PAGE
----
Sponsorship is crucial for successful event strategies .
It generates publicity, creates strong industry relationships, and drives revenue for the host company.
Building a robust sponsorship strategy can be tough, especially if you’re working with limited staff and resources.
Companies that are strapped for manpower find themselves returning to the same sponsors time and again, or scrambling to bring new partners on board for each event.
If you’re struggling to expand your sponsorship pool or have run out of ideas, it’s time for a new strategy.
We recently surveyed more than 150 event organizers about their sponsorship methods, and we gained powerful insights into what works.
Here are the most valuable takeaways:
1. Sell to a Range of Sponsors
Historically, sales teams have focused on corporations with deep pockets.
The top five sponsors typically account for the majority of sponsorship revenue and are often the largest companies at the conference.
But if one of these companies drops out, the sales team must rush to fill the void.
It’s critical to target and develop relationships with second- and third-tier sponsors, especially those with the greatest promise to become top-tier sponsors in the near term.
2. Target Non-Exhibiting Companies as Sponsors
Our survey found that 50 percent of respondents allow non-exhibiting companies to be sponsors at their events, while 22 percent extend those opportunities occasionally.
This is a great way to drive revenue, particularly if your exhibition floor is sold out.
Don’t diminish your standards—all sponsors should enhance the attendee experience and overall program value.
3. Meet Potential Sponsors in Person
The most successful organizations visit their sponsors’ headquarters throughout the year.
That extra effort distinguishes them from the organizers who call the same 10 sponsors year-after-year, asking them to renew their commitments.
Sponsors participate for a reason , whether that’s to raise awareness, connect with a target audience, launch a product, or support the industry.
When you take the time to meet face-to-face, you show that you care about their needs and want them to benefit from the partnership, as well.
Educate yourself on their strategies, and tie your sponsorship offers to their objectives.
4. Price to Maximize Profits
Many organizers use a cost-plus model, marking up sponsorship prices by certain percentages.
Most of those respondents aim for a 50 percent profit margin on sponsorships, with 25 percent being the second most popular target.
Structure your sponsorships for maximum profitability, and ensure you’re delivering top value to those partners.
5. Produce a Report on Sponsorship Effectiveness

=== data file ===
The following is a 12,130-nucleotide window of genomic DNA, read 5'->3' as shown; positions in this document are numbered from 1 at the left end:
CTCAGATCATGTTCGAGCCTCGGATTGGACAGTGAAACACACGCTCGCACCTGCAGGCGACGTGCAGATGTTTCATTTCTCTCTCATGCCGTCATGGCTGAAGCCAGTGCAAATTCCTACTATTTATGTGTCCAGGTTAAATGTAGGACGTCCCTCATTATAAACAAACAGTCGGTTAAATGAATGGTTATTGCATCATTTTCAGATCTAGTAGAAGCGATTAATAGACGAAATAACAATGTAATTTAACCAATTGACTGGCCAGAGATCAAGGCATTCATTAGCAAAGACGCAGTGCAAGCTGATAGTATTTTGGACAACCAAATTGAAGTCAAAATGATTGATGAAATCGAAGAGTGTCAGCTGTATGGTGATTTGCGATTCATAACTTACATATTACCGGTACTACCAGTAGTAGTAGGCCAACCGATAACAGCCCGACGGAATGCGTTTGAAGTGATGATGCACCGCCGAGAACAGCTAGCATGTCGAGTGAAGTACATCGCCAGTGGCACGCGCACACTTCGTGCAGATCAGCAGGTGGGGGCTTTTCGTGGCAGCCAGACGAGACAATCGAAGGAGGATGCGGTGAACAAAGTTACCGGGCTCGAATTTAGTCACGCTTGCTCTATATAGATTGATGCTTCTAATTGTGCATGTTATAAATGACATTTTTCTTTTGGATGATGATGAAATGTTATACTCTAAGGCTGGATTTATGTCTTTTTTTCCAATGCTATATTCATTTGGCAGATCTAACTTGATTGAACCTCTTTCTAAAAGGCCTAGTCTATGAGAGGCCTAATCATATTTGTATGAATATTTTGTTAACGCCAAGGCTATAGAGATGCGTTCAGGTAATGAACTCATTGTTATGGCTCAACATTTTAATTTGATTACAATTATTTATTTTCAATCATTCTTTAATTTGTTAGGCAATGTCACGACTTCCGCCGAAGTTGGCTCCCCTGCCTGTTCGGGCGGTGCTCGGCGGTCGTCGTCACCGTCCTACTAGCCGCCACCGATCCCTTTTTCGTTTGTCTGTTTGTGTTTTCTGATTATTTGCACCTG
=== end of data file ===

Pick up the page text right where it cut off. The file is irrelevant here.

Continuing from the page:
Everything is measured these days, and sponsorships are no exception.
In a separate survey of sponsors themselves, nearly 50 percent said they expect event organizers to compile effectiveness reports, and 72 percent of respondents said they would use that feedback.
Develop a template you can populate after the event, then meet with sponsors to review the results.
Include relevant information such as show demographics, attendance at sponsored sessions (e.g., education workshops or keynote addresses), feedback from post-show surveys, photos of sponsorship activation, and marketing metrics .
Seeing concrete results affirms this was a worthwhile investment and will encourage sponsors to commit again in the future.
The right sponsorships can take your events from mediocre to outstanding.
Revenue and publicity from influential partners earns you new opportunities and sets the tone for how people perceive your brand, so jump-start your sponsorship pitches today.
This article originally appeared on SpinSucks.
About the Author
David Saef is GES’ Executive Vice President of Strategy & MarketWorks, David is based in the Chicago client care center managing a team of strategy and marketing professionals. Prior to this position, David led the growth of GES’ Marketing Solutions integrated marketing and measurement offering and previously served as general manager of the Roselle, Illinois client care center. He also acted as a strategy advisor on national client accounts, where he provided insight on establishing and managing face-to-face marketing objectives, program performance, and best-in-class program optimization. David has spoken at Exhibitor Show, TS2, HCEA, Red Diamond Congress, EDPA and Large Show Roundtable.More Content by David Saef